Thursday, December 3, 2015

SF students learn cooking and history all in one lesson

By Laura Dudnick | S.F. Examiner

Photo: Mike Koozmin, S.F. Examiner

18-year-old Frankie Pena holds a container of Oysters Rockefeller stuffing as he walks out of the refrigeration unit at the John O'Connell High School O’Connell Culinary Arts program, Tuesday, November 24, 2015.
Former longtime chef and owner of renowned Financial District Italian restaurant Palio d’Asti Daniel Scherotter stood at the front of the kitchen as he handed out advice to the 17 budding cooks preparing a Thanksgiving feast around him.

“I have the butter, so now you said to strain it?” one asked.

“Take out the leaves and pour the butter all over the Brussel sprouts,” Scherotter replied.

Another came up to him: “For the oysters, do you want me to put the meat inside the shell now?”

Without missing a beat, the chef responded: “Did you already put the cheese in the [filling]? Get the Parmesan cheese and get the bread crumbs.”

A third cook held up a dish with sweet potatoes and questioned: “Where do the onions come into play with this?”

Unfazed, Scherotter laughed and said, “It’s your recipe.”

Such was the buzzing activity just hours before high school students at John O’Connell High School on Tuesday served the school’s roughly 70 faculty and staff a feast of the culinary arts and entrepreneurship class’s own take on Thanksgiving.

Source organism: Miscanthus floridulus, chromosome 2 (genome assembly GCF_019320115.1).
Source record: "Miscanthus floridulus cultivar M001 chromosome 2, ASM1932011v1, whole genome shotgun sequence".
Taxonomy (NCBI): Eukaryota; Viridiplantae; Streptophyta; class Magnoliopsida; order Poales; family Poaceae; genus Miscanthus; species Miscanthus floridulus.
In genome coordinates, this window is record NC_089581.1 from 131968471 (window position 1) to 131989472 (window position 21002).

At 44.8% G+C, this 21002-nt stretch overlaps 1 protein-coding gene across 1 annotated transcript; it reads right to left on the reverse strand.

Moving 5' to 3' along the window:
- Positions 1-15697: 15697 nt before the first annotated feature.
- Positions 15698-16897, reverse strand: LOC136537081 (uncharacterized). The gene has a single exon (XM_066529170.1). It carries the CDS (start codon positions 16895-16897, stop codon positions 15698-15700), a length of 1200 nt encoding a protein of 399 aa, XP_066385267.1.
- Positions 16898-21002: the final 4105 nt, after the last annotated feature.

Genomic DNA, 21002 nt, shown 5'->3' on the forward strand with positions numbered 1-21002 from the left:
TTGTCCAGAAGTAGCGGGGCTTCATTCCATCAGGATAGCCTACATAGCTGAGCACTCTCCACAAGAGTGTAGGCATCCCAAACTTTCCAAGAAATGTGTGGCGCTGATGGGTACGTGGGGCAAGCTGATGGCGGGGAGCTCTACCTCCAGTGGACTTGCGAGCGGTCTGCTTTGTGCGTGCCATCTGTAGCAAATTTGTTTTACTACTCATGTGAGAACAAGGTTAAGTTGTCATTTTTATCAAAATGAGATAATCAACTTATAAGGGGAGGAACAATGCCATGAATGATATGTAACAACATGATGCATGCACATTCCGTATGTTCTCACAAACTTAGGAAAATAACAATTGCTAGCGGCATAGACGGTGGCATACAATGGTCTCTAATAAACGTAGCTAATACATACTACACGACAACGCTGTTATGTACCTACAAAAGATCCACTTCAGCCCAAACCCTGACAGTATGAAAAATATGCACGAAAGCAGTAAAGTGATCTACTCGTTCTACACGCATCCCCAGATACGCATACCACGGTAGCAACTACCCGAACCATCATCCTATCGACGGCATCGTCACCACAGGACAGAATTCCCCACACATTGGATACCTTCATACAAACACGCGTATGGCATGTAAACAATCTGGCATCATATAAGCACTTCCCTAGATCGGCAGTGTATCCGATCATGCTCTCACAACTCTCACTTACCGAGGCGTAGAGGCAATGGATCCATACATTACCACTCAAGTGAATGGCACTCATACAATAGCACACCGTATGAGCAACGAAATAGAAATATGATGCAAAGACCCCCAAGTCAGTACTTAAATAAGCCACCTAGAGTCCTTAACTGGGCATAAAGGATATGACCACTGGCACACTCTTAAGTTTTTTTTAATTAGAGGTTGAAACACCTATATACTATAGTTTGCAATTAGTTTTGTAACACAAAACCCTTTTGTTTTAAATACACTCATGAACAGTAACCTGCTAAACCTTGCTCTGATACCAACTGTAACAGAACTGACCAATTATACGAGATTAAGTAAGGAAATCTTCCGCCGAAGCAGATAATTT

The menu, a mix of traditional dishes like turkey and mashed potatoes but with a unique kick, serves as a lesson in and of itself, Scherotter explained. Items like Native American corn pudding, tropical basmati rice and Thai butternut squash soup were selected after students researched the faculty’s flavor preferences to teach them about business.

“After studying what Thanksgiving was and how it evolved over time, they did a marketing study of the faculty and looked at what was trending in the culinary world and decided they wanted to do a locally oriented Thanksgiving meal, but with flavors of the Pacific Rim,” Scherotter said.

In the four years since he quit the full-time restaurant business to become a high school teacher, Scherotter has helped to redefine the way students in San Francisco are taught social studies: by aligning cooking with history lessons and entrepreneurship. The class meets five days a week and is co-taught with a social studies teacher. Students spend 25 percent of that time in a restaurant-quality kitchen adjoined to a regular classroom.


Read more at www.sfusd.edu

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